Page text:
Jersey Retirement Completes the Shaq Trifecta

When the Heat announced last winter they were retiring Shaquille O’Neal’s No. 32 jersey (in a celebration to be held sometime during the 2016-17 season), it was a jaw dropping say what? moment. The way it ended with O’Neal and Pat Riley, open flesh wounds, the bridge still burning, embers still hanging in the wind, meant a jersey retirement was way off. The divorce was ugly. (Aren’t Pat Riley’s divorces always ugly. Shaq. LeBron. Wade.)

The best prediction of the jersey retirement timeline seemed to be sometime after O’Neal’s Hall of Fame induction and after the Heat went through all of the Dwyane Wade honors- so like a decade from now. Of course no one knew that Wade would leave South Beach two months before Shaq was inducted into the Hall of Fame.

But no interminable waiting period. It really is going to happen and for Shaq a little bit of history. The Heat are the second franchise he won a title with that will honor his contributions with the retirement of his jersey. The Lakers retired Shaq’s jersey three years ago. The Heat will retire his jersey on December 22nd when they play the Lakers, a fitting tribute. Shaq’s first championship team playing against his second championship team. Perhaps a bit of Heat throwing shade? It was the Lakers who decided to keep Kobe and let Shaq walk. That set it all in motion for the Heat. They won a title out of it and then it got a little bit messy.

The feel good part of the story was Shaq being great for the Heat and a young Dwyane Wade soaking up everything the seven footer dished out, humor and seriousness side by side. Shaq had been the center object before and he also had played with dynamic shooting guards in Penny Hardaway and Kobe Bryant. So he was the perfect missing piece while it lasted. But of course. It didn’t last.

When Shaq was traded from Miami to Phoenix before the trade deadline in 2008 (Shaq was 36 years old and way out of his prime), O’Neal had a few things to say about his former team that he won a championship for.

“I love playing for this coach (Mike D’Antoni) and I love playing with these guys. We have professionals who know what to do. No one is asking me to play with Chris Quinn or Ricky Davis. I’m actually on a team again.” (Shaquille O’Neal, Boston Globe)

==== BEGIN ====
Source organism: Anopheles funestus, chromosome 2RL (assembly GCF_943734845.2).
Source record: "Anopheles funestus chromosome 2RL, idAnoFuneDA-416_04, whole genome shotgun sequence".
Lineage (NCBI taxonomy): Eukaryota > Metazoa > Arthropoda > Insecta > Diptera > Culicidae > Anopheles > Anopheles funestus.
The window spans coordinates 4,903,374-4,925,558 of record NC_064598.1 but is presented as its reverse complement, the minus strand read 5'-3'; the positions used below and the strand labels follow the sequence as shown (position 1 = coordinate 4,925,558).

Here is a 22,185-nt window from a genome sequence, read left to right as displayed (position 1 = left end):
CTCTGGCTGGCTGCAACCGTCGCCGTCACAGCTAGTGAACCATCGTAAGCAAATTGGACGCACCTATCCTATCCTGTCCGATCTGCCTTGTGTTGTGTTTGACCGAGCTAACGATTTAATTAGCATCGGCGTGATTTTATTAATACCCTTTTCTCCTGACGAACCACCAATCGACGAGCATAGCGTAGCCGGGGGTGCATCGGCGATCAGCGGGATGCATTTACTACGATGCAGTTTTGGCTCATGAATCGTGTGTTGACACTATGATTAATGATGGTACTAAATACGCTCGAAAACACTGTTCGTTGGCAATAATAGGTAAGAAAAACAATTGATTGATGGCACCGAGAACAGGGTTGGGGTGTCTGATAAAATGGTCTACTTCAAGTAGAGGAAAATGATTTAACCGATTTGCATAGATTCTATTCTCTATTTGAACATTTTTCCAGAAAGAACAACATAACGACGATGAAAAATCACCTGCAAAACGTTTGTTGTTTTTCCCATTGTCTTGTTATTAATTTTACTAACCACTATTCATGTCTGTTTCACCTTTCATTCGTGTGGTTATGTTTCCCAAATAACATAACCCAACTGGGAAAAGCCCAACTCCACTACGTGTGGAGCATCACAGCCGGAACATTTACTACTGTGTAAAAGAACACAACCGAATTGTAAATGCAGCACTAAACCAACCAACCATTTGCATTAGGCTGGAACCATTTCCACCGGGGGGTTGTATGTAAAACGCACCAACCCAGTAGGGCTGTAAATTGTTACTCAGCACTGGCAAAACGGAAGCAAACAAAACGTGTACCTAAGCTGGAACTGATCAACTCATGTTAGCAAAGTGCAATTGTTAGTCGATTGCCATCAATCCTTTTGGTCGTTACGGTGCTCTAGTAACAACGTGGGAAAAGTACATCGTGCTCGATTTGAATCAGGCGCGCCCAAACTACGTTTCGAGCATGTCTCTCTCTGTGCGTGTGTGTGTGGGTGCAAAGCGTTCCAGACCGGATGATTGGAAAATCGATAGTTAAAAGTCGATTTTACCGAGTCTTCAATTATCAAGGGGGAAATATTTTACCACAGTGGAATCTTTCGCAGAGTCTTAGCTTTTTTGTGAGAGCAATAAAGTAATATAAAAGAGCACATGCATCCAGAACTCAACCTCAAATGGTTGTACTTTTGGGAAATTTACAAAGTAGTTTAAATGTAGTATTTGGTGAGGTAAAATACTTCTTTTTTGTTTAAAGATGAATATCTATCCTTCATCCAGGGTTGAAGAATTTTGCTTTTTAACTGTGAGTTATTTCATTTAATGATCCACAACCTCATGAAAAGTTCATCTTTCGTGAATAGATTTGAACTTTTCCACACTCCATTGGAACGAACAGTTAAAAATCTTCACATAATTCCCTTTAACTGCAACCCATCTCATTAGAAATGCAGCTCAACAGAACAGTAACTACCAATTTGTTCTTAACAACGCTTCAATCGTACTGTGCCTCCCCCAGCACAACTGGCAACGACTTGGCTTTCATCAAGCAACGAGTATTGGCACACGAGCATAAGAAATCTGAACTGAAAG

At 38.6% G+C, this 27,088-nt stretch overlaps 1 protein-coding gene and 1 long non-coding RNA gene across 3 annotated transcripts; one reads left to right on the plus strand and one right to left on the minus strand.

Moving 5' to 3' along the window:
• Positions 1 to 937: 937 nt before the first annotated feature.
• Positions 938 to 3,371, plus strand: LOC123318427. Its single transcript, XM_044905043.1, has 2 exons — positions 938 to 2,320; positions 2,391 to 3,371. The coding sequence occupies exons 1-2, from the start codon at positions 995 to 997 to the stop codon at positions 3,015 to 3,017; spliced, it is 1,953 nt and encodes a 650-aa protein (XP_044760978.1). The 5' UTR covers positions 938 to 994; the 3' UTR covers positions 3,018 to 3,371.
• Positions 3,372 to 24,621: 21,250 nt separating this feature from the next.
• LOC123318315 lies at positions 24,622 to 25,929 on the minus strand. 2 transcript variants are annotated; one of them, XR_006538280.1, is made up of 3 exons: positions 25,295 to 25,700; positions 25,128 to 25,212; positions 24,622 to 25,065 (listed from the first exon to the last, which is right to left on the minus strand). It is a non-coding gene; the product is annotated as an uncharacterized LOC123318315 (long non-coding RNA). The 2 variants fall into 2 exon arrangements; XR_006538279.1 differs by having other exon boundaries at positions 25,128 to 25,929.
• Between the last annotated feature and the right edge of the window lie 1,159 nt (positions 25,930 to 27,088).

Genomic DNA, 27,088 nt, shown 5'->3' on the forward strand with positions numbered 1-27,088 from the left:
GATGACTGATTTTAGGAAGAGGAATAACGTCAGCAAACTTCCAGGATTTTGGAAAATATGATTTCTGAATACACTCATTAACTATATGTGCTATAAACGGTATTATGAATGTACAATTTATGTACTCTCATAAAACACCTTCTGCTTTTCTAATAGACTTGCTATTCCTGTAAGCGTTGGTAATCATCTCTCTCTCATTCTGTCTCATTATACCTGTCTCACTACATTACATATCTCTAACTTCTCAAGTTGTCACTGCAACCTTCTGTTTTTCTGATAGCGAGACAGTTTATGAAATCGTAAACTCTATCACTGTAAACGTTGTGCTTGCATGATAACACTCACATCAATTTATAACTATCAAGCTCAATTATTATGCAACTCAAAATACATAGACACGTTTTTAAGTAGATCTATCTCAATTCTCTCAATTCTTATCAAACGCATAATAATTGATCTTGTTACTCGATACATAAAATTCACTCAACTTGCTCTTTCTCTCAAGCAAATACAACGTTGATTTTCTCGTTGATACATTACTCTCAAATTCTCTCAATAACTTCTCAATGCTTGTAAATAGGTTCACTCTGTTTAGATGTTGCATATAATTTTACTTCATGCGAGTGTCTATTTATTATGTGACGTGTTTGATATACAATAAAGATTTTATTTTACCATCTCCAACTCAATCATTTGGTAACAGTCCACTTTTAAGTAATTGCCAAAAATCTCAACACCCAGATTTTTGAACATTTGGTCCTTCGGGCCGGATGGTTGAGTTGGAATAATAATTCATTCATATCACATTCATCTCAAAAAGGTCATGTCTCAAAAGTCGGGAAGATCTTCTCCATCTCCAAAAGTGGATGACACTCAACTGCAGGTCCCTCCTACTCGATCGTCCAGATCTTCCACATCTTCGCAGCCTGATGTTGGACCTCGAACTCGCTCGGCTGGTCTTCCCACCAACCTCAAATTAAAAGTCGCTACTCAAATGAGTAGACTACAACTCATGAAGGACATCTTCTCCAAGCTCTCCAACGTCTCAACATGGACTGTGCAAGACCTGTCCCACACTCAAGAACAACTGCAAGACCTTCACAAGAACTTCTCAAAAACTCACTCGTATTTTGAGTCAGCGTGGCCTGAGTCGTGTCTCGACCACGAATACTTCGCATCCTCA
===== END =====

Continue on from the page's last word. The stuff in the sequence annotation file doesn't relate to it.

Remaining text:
Often when things go badly, they crash and burn. A Miami team with Dwyane Wade and Shaq was no exception. Losing incentivizes bad behavior.

One time, Pat Riley pulled O’Neal in the early minutes of a November game for missing a defensive assignment. It didn’t sit well with O’Neal to be humiliated in his hometown of New Jersey.

Shaq is known for jamming his past teammates/employers. He eviscerated Kobe Bryant. He criticized LeBron James, saying, “Our coach Mike Brown was a nice guy but he had to live on edge because no one was supposed to be confrontational to LeBron. Nobody wanted him to leave Cleveland so he was allowed to do whatever he wanted to do.”

And then there was this fight.

Pat Riley is New York born. He doesn’t back down, nor does he allow anyone to tell him what he is going to do. Insurgency is not what he glorifies, obedience is. The fight incident was described in O’Neal’s book, Shaq, Uncut: My Story, as a badge of honor.

My ticket out of Miami was punched in mid-February 2008. There was a lot of tension between Pat and the players. So we’re about to start practice and Jason Williams comes in about ten seconds late. Pat being Pat, he starts swearing at him and screaming, “Get the hell out of here!”

I tell Pat we’re a team and we need to stick together, not throw guys out the gym. Pat is screaming at me and says if I don’t like it, then I should get the hell out of practice too. That’s when I said, “Why don’t you make me?”

I start taking a couple of steps towards Pat. Udonis Haslem steps in and I shove him out of the way. Then Zo tries to grab me. I threw him aside like he was a rag doll. Now, it’s me and Riley face-to-face, jaw to jaw. I’m poking him in the chest and he keeps slapping my finger away and it’s getting nasty. Noisy, too. He’s yelling, “F*** you!”, and I’m yelling back, “No, f*** you!”

Zo is trying to calm us both down and he has this kind of singsong panic in his voice. He keeps saying, “Big fella, no big fella, big fella!” I finally turn around and tell him, “Don’t worry. I’m not going to hit the man. Do you think I’m crazy?”

That was the final cut of the Shaquille O’Neal cord in Miami as he was traded to the Suns. You don’t challenge Riley. You don’t threaten to kick his a** in public, with bystanders. You don’t call his bluff.

So why the jersey retirement so soon? Shaq retired in 2011. It’s just been 5 years and clearly Riley hasn’t gotten over it. Does he have amnesia? Has his brain blocked out the way it ended with Shaq?

No.

Perception is reality. The Lakers are honoring Shaq with a statue outside of Staples Center. The Hall of Fame is including Shaq into their hallowed body. The Heat had to do something to complete the trifecta of awards for the greatest big man since Kareem Abdul-Jabaar or else Riley looks like he’s holding a grudge. This way, Riley looks like he doesn’t care about the past, a Shaq feud isn’t that important. Riley gets the last word while appearing magnanimous and forgiving.

As much as Riley may be pissed that Shaq wasn’t going to back down from him, and post-trade, Shaq repeatedly slamming the Heat, it was Shaq that helped get the Heat the title in 2006. That title gave Wade authority with his peers, allowing LeBron and Chris Bosh to want to join the Heat, which added two more titles. The Heat owe Shaquille O’Neal.

“He (Shaquille O’Neal) took us to another level as a basketball franchise while leading us to our first NBA championship. ” (Pat Riley)

Indeed.

 

photo via llananba